In an effort to lower the two-decade surge in cesarean sections, two prominent groups representing obstetricians-gynecologists issued new guidelines on Wednesday calling for doctors to put off the surgery in first-time mothers, allowing them to labor longer and push harder to see if more babies can be delivered vaginally. That’s based on recent studies showing that the rise in cesarean sections hasn’t led to better health outcomes for women or babies like lower mortality rates.
“C-sections save lives,” said Dr. Vincenzo Berghella, president of the Society for Maternal-Fetal Medicine, the organization that issued the new recommendation along with the American College of Obstetricians and Gynecologists. “But we also know that some C-sections can be safely prevented and that having multiple surgical deliveries raises the risk of placenta abnormalities, hysterectomies, and bladder and bowel injuries making them dangerous for mothers and babies.”
The new guidelines aim to prevent unnecessary cesarean in first-time mothers by recommending that they not be considered to be in active labor until they get to 6 centimeters of dilation, rather than the 4 centimeters many doctors learned in their training.
Dr. Allison Bryant Mantha, an obstetrician-gynecologist at Massachusetts General Hospital, said she and her colleagues shifted over to this new way of thinking a few years ago. “Six centimeters has become part of common parlance to define active labor,” she said, “because we understand that often C-sections are performed due to slow or prolonged labor.” Doctors need to allow women a little bit of extra time to labor, she added, and not be “quite so rigid about when a pregnancy needs to be over” if they want to see their surgery rates decline.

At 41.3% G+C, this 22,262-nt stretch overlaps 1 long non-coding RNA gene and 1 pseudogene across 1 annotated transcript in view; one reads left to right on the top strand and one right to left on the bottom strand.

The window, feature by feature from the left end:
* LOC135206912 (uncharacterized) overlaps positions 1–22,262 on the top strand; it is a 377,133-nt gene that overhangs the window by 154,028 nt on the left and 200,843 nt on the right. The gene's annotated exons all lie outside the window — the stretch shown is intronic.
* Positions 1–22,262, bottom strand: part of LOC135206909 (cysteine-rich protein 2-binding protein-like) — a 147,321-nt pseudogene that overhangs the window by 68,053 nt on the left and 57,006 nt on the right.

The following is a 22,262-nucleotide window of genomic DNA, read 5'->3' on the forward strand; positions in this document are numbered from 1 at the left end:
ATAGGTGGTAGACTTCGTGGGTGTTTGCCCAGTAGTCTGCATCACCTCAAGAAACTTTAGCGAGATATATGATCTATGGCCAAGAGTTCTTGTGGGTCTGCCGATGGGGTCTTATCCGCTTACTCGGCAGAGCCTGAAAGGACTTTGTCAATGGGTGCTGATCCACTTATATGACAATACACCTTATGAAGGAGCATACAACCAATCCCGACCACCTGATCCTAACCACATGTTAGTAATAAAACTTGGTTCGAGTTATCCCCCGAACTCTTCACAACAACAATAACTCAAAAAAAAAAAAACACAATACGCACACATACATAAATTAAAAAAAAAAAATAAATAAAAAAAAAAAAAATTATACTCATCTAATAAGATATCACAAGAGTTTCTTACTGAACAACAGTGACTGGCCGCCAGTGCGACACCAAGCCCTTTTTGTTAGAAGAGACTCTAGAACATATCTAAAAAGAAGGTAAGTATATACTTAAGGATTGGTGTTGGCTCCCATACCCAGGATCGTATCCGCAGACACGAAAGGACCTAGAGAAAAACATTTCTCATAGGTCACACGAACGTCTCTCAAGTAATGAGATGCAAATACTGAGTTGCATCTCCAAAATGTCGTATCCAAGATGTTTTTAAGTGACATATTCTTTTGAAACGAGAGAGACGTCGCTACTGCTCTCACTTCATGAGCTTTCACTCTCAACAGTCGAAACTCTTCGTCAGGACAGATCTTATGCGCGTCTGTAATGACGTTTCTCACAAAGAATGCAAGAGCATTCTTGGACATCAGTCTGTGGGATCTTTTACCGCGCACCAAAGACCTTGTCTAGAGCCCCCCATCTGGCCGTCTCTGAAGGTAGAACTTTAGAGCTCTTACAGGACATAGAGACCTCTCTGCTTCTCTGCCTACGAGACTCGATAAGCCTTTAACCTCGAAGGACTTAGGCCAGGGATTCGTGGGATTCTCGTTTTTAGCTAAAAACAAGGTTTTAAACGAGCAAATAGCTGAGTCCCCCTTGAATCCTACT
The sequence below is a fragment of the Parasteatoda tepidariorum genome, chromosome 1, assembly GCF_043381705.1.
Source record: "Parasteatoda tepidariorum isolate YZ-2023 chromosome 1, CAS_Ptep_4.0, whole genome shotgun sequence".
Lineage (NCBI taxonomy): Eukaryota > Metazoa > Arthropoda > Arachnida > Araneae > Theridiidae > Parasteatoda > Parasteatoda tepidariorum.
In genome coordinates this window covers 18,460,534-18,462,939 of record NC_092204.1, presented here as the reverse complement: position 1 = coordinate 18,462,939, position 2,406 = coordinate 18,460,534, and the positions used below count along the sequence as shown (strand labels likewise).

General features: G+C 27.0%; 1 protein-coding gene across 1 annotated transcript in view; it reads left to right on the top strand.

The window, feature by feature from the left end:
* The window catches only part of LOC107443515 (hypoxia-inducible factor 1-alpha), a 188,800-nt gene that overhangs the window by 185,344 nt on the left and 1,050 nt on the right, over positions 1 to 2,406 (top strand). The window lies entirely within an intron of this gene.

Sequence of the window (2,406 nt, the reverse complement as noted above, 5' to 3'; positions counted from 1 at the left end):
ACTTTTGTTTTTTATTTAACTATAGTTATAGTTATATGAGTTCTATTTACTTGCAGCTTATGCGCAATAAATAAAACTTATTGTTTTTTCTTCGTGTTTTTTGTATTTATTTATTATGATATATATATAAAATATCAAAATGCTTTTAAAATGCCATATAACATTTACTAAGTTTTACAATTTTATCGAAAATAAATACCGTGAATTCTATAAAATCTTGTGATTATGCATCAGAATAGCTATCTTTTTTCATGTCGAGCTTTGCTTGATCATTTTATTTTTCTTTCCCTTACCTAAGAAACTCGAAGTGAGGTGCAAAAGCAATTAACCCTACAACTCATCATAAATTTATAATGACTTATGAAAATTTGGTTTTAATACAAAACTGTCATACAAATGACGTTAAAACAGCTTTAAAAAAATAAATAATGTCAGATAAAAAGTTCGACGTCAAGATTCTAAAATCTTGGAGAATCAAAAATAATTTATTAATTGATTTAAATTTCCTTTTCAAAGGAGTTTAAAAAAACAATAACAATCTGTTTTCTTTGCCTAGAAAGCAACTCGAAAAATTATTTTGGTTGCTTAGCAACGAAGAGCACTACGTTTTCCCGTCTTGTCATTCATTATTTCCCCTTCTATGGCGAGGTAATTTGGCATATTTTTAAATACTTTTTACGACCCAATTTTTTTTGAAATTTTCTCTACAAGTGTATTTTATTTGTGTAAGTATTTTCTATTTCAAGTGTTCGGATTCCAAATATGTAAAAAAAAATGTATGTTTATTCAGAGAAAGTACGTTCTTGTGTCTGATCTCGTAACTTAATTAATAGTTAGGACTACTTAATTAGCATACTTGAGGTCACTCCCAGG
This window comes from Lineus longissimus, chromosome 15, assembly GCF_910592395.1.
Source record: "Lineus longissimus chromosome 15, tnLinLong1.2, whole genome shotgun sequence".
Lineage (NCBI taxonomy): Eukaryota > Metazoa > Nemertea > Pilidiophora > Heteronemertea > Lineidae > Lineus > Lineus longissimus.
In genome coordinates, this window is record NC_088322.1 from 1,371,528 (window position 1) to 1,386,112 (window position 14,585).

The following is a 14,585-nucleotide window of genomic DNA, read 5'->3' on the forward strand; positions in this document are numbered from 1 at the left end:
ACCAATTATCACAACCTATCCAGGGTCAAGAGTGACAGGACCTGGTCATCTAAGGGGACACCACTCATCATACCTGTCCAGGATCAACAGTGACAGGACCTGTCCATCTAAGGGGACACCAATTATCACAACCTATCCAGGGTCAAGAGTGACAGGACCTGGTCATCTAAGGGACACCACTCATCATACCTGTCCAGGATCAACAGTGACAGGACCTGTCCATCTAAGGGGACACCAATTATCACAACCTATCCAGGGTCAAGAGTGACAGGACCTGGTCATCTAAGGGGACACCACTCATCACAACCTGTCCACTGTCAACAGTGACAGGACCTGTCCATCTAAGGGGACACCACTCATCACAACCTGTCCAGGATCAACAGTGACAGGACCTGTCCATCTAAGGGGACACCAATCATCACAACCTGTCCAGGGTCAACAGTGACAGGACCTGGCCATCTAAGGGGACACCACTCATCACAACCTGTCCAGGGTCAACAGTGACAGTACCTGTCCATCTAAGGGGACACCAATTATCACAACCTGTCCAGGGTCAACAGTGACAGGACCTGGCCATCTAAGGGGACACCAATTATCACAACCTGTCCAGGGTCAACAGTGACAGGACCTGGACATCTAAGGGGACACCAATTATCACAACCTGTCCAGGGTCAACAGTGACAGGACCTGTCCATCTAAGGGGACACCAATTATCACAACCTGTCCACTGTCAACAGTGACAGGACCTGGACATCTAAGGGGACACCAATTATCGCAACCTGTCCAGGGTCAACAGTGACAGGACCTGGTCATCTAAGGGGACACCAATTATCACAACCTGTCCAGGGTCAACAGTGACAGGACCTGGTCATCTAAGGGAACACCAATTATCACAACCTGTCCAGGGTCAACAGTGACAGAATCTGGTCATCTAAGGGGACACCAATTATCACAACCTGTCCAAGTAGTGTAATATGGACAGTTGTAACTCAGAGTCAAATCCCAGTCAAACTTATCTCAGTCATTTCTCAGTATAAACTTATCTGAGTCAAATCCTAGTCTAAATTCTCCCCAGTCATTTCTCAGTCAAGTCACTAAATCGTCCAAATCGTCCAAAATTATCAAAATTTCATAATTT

Some obstetricians, though, may resist the new advice to allow their patients more time to dilate during labor, to let first-time mothers push for three hours or even longer, and to use forceps to get the baby out vaginally. “We are paid a little bit more to perform a C-section, but the bigger reason for doctors to do them is that they’re more convenient and quicker than vaginal labor,” said guideline co-author Dr. Aaron Caughey, chair of obstetrics and gynecology at Oregon Health & Science University.
“These recommendations are of absolutely no to benefit an ob-gyn’s work-life balance nor pocketbook,” Caughey added, “but this never came up when we were writing them or having them reviewed by colleagues.”
The movement to reduce the cesarean rate—1 in 3 women now have the surgery in Massachusetts compared to 1 in 5 in 1997—has been growing stronger over the past few years in this state and elsewhere. Individual states have wide variations in rates for the surgery ranging from 23 percent to nearly 40 percent of all births, according to the latest 2010 statistics from the federal government.
Even individual hospitals within Massachusetts have a wide varation in their rates of caesarean section. A 2011 Department of Public Health report showed that the 2009 cesarean rates for first-time mothers with low-risk pregnancies ranged from 10 to 35 percent.
“There isn’t a magic number to define an ideal C-section rate for hospitals,” Caughey said, since a mother’s advanced age, excess weight, low income, or ethnicity can all play a role in increasing her risk. Still, he added, “we think we’re somewhere above where we should be.”